You are here: Home - Household Bills - News -

UK unemployment to rise and prospects for pay look gloomy

0
Written by: Paloma Kubiak
15/05/2017
The UK labour market will face a rockier period over the next few years with unemployment rising and pay growth remaining subdued, according to a consultancy firm.

The economy has held up better than expected since last summer but there are signs the pace of expansion is slowing, according to EY ITEM Club.

It said this will feed into weaker demand for workers, with employment falling for the first time since 2009.

The consultancy firm said the number of people in work is set to increase by just 0.6% this year – down from 1.4% in 2016 – before shrinking to 0.1% in 2018.

Overall, EY ITEM Club said growth in the economically-active population is forecast to slow from 0.9% to 0.4% this year. As a result, it expects the unemployment rate to rise from 4.8% this year to 5.4% in 2018 and 5.8% the following year.

The latest labour statistics from the Office for National Statistics (ONS) showed there were 31.85 million people in work during November 2016 and January 2017 while a total of 1.58 million people were not in work.

Turning to the prospects for pay, the report stated that average earnings growth is expected to pick up marginally to 2.75% in 2017 with pay continuing to rise at a similar rate through 2018 and 2019.

But this figure is well below the levels seen before the financial crisis and prospects for growth in real, inflation-adjusted pay look “less bright”.

Rises in consumer prices in both 2017 and 2018 are expected to be close to growth in cash pay, meaning there’s negligible growth in real earnings.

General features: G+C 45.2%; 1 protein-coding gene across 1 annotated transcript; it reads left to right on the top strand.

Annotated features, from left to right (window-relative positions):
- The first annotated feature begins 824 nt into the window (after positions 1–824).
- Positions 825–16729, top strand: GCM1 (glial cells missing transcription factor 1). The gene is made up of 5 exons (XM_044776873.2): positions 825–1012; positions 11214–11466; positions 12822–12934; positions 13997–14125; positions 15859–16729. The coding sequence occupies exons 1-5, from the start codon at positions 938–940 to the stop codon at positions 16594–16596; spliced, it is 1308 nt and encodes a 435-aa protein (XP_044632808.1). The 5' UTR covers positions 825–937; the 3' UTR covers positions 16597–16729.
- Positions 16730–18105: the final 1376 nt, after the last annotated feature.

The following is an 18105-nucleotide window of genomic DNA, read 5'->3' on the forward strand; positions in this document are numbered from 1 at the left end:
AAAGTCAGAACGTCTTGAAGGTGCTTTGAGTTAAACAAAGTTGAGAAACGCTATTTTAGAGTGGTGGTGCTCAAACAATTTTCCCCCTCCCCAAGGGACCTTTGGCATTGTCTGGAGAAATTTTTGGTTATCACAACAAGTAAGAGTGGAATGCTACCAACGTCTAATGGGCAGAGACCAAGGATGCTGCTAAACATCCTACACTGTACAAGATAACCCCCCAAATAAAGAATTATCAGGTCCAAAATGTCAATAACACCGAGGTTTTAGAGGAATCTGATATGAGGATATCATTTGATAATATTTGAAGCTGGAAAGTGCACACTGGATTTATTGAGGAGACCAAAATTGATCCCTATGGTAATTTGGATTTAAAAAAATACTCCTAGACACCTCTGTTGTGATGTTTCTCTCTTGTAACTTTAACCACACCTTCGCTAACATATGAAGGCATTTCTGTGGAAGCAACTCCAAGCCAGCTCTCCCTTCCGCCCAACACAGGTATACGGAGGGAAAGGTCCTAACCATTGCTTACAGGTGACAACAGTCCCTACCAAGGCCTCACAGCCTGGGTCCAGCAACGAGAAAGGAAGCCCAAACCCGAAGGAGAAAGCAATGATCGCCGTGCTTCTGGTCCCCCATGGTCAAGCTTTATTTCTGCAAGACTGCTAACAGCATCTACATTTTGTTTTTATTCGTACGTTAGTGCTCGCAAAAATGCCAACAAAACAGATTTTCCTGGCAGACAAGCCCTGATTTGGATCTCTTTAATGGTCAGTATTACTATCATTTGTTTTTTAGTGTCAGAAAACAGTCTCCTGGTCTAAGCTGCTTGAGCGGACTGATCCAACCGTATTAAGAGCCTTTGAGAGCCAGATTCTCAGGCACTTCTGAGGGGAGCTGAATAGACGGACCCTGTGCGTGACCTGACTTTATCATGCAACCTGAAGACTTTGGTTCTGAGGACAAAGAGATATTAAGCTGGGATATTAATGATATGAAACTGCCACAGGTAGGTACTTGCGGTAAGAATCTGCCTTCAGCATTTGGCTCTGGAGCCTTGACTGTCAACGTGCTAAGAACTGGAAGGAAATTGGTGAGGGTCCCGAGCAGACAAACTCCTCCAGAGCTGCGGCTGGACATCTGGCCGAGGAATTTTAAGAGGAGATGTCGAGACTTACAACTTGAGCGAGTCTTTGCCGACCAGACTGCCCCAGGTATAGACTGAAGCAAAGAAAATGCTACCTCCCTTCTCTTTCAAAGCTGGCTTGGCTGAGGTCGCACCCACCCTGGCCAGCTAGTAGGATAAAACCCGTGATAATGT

It said that technology and automation are two possible headwinds facing pay growth over the longer term as machines could displace some workers. While a digital revolution is likely to boost the supply of labour competing for other jobs, EY Item Club said it will put downward pressure on wages in more labour-intensive and low-productivity sectors where machine advances are less applicable.

Martin Beck, senior economic adviser to the EY ITEM Club, said: “The UK labour market may be starting to become a victim of its own success. As the proportion of people in work has climbed ever higher, firms may have found it more difficult to fill vacancies, resulting in greater utilisation of the existing workforce and slower jobs growth.

“On a positive note, slower growth in the workforce may deliver a boost to what has been a long period of insipid productivity growth. With the flow of potential workers slowing, firms are likely to have more incentive to invest in improving efficiency or labour-saving technology.

“Rising employment and falling unemployment have yielded a record low jobless rate, but this has yet to translate into any meaningful boost to pay growth. In explaining this, a shift towards less secure and, on average, less well-paid, part-time and self-employed jobs may have dampened workers’ willingness to push for higher wage demands.”

There are 0 Comment(s)

If you wish to comment without signing in, click your cursor in the top box and tick the 'Sign in as a guest' box at the bottom.

Flight cancelled or delayed? Your rights explained

With no sign of the problems in UK aviation easing over the peak summer period, many will worry whether holida...

Rail strikes: Your travel and refund rights

Thousands of railway workers will strike across three days this week, grinding much of the transport system to...

How your monthly bills could rise as the base rate reaches 1.25%

The Bank of England has raised the base rate to 1.25% as predicted – the fifth consecutive rise in just six ...

What will happen if rates change

How your finances will be impacted by a rise in interest rates.

Regular Savings Calculator

Small regular contributions can build up nicely over time.

Online Savings Calculator

Work out how your online savings can build over time.

DIY investors: 10 common mistakes to avoid

For those without the help and experience of an adviser, here are 10 common DIY investor mistakes to avoid.

Mortgage down-valuations: Tips to avoid pulling out of a house sale

Down-valuations are on the rise. So, what does it mean for home buyers, and what can you do?

Five tips for surviving a bear market mauling

The S&P 500 has slipped into bear market territory and for UK investors, the FTSE 250 is also on the edge. Her...

Money Tips of the Week